Our pollinators are in trouble and we, as gardeners, have an opportunity to save them. Researchers say if everyone planted just one pot of nectar-rich flowers, it would restore healthy pollinator communities. This patchwork of pollinator-friendly spaces would be enough to rebuild their numbers by offering them plenty of food and shelter.

As nature is taken over by concrete, lack of food and shelter are two of the main reasons pollinators are at risk. Pollution, disease, and the misuse of pesticides are other major contributors to their dwindling populations.

If we don’t do our part to save them, we will see the effects on our harvests and on our ecosystem as a whole. Bees, butterflies, and hummingbirds are essential to our commercial farms and home gardens. In fact, 75-95 per cent of plants (more than 180,000 different species) rely on them for pollination. Without our helpful friends, we don’t eat. And with such a simple solution available to us, we have no excuse not to act. Besides, who doesn’t love flowers in their garden?

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Choosing Pollinator-Friendly Flowers

With so many beautiful flowers out there, it’s important to choose the ones that will have the greatest impact. By following a few guidelines, we can be sure we are making a significant difference in our quest to save the pollinators.

First, be sure to choose plants native to your region. Your local pollinators have evolved with your local plants, and their life cycles are in sync with one another.

Native plants will also thrive in your environment without the use of pesticides, which you should avoid using as much as possible if your goal is to help pollinator communities.

Second, choose plants that bloom at different times of year so there is a constant buffet of nectar laid out for them from spring through fall. If they know there is always food available in your garden, they will be sure to stick around and call your place home.

Speaking of which, be sure to provide shelter and water for them in your garden so they don’t feel the need to go anywhere else. Hollow logs, tree stumps, and bee houses are ideal habitats. A simple bird bath with rocks in it for them to rest on will provide them all the water they need.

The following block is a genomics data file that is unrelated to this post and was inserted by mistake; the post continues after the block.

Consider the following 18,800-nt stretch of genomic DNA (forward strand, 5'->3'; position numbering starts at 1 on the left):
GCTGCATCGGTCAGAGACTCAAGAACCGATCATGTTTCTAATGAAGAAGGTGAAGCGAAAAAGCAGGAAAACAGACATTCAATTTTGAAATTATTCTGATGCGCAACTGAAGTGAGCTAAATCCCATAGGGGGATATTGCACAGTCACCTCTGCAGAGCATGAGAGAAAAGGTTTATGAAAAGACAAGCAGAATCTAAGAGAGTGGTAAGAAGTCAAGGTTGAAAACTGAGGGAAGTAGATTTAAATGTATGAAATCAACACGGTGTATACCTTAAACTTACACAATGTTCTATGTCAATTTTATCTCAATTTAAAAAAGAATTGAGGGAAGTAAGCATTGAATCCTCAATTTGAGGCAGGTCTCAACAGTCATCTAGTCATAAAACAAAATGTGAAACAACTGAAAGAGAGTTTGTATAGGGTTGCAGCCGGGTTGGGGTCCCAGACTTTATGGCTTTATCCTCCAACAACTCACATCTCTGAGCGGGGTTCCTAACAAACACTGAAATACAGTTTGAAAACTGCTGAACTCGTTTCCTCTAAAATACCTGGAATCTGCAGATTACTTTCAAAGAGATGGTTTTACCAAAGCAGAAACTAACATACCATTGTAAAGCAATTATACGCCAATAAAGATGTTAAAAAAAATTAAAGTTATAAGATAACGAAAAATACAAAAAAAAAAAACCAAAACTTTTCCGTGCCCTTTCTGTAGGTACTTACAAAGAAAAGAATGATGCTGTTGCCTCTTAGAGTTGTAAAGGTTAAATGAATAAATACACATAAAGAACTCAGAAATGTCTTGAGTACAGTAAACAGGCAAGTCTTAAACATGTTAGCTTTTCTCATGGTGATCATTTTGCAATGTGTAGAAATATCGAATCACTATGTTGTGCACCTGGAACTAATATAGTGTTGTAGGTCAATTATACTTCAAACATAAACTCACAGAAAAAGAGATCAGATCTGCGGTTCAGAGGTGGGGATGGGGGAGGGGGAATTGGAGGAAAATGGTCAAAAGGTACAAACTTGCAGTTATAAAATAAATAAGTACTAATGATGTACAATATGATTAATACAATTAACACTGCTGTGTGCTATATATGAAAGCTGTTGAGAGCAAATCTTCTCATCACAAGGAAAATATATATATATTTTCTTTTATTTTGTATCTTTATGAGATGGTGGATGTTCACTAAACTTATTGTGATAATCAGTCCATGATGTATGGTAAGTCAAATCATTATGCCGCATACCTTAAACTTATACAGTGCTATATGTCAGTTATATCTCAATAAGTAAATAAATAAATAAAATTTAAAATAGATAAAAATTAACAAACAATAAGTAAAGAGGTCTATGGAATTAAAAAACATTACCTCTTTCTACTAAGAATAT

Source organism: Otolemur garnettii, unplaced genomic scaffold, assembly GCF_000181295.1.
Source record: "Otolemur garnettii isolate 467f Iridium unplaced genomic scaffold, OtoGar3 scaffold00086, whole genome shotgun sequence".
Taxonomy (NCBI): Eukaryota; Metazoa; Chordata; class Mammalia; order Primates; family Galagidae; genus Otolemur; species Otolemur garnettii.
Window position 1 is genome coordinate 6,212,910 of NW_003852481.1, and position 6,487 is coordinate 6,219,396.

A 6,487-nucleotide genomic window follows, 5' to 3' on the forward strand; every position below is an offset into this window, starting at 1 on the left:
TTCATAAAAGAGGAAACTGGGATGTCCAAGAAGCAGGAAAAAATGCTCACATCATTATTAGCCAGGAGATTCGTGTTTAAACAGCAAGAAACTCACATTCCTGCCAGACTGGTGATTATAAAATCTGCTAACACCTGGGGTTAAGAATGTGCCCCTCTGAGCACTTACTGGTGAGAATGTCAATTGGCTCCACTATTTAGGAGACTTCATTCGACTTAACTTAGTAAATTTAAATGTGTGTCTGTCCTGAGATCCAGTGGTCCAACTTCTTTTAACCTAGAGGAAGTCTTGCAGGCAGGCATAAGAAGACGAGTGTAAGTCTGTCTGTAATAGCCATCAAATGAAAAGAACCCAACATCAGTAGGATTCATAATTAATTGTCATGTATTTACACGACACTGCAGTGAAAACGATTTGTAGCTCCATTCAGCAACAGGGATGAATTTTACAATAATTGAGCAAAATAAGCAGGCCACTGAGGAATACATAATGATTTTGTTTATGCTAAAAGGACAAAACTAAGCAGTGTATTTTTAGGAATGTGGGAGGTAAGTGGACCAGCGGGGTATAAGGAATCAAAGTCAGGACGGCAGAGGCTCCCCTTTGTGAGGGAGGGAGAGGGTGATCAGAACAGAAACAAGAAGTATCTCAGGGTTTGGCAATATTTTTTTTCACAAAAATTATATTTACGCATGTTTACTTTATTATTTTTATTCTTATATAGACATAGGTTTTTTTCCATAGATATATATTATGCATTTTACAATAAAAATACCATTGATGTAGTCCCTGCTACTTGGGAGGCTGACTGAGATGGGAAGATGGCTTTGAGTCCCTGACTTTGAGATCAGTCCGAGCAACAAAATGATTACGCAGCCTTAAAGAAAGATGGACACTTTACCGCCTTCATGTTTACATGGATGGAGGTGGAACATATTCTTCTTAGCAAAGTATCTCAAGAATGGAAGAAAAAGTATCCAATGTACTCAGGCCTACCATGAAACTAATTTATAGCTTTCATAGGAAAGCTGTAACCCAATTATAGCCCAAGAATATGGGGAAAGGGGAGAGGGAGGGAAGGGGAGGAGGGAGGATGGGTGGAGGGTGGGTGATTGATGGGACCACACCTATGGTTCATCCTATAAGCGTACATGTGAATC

Next, be sure to plant groups of flowers in a variety of sizes and colors. This will attract more pollinators than individual flowers planted throughout the garden.

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By including many different colors, you will make sure to attract a variety of species. For example, butterflies are attracted to red, yellow, orange, purple, and pink flowers. Bees are drawn to blue, white, yellow, and purple.

Since different pollinators are attracted to different types of plants, you’ll want to include a variety of flowers that specifically attract bees, hummingbirds, and butterflies.

Plants that attract bees include basil, bee balm, borage, cosmos, geraniums, giant hyssops, lavender, lupines, mint, poppies, rosemary, sage, sunflowers, thyme, wild roses, zinnias, apples, cherries, pears, plums, raspberries, strawberries, and willows.

Hummingbirds prefer bee balm, begonias, bleeding hearts, butterfly weed, cannas, columbines, dahlias, delphinium, foxglove, fuschias, geraniums, hollyhocks, impatiens, irises, lilies, lupines, nasturtiums, petunias, sage, salvia, and zinnias.

Butterflies love bee balm, calendula, cosmos, delphiniums, dianthus, hollyhocks, lavender, marigolds, nasturtiums, oregano, sage, shasta daisies, yarrow, and zinnias.

Butterfly larvae, or caterpillars, have their own preferences, which include borage, hollyhocks, milkweed, thistles, and willows.

Now that you have an idea of what to include in your pollinator-friendly garden, let’s go over my top ten favorites in a little more depth.

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Top Ten Plants for Pollinators

If you are having a hard time deciding what to include in your garden this year, here are my top ten favorite plants for pollinators. These add beauty and functionality to your garden and help to create a diverse and thriving ecosystem.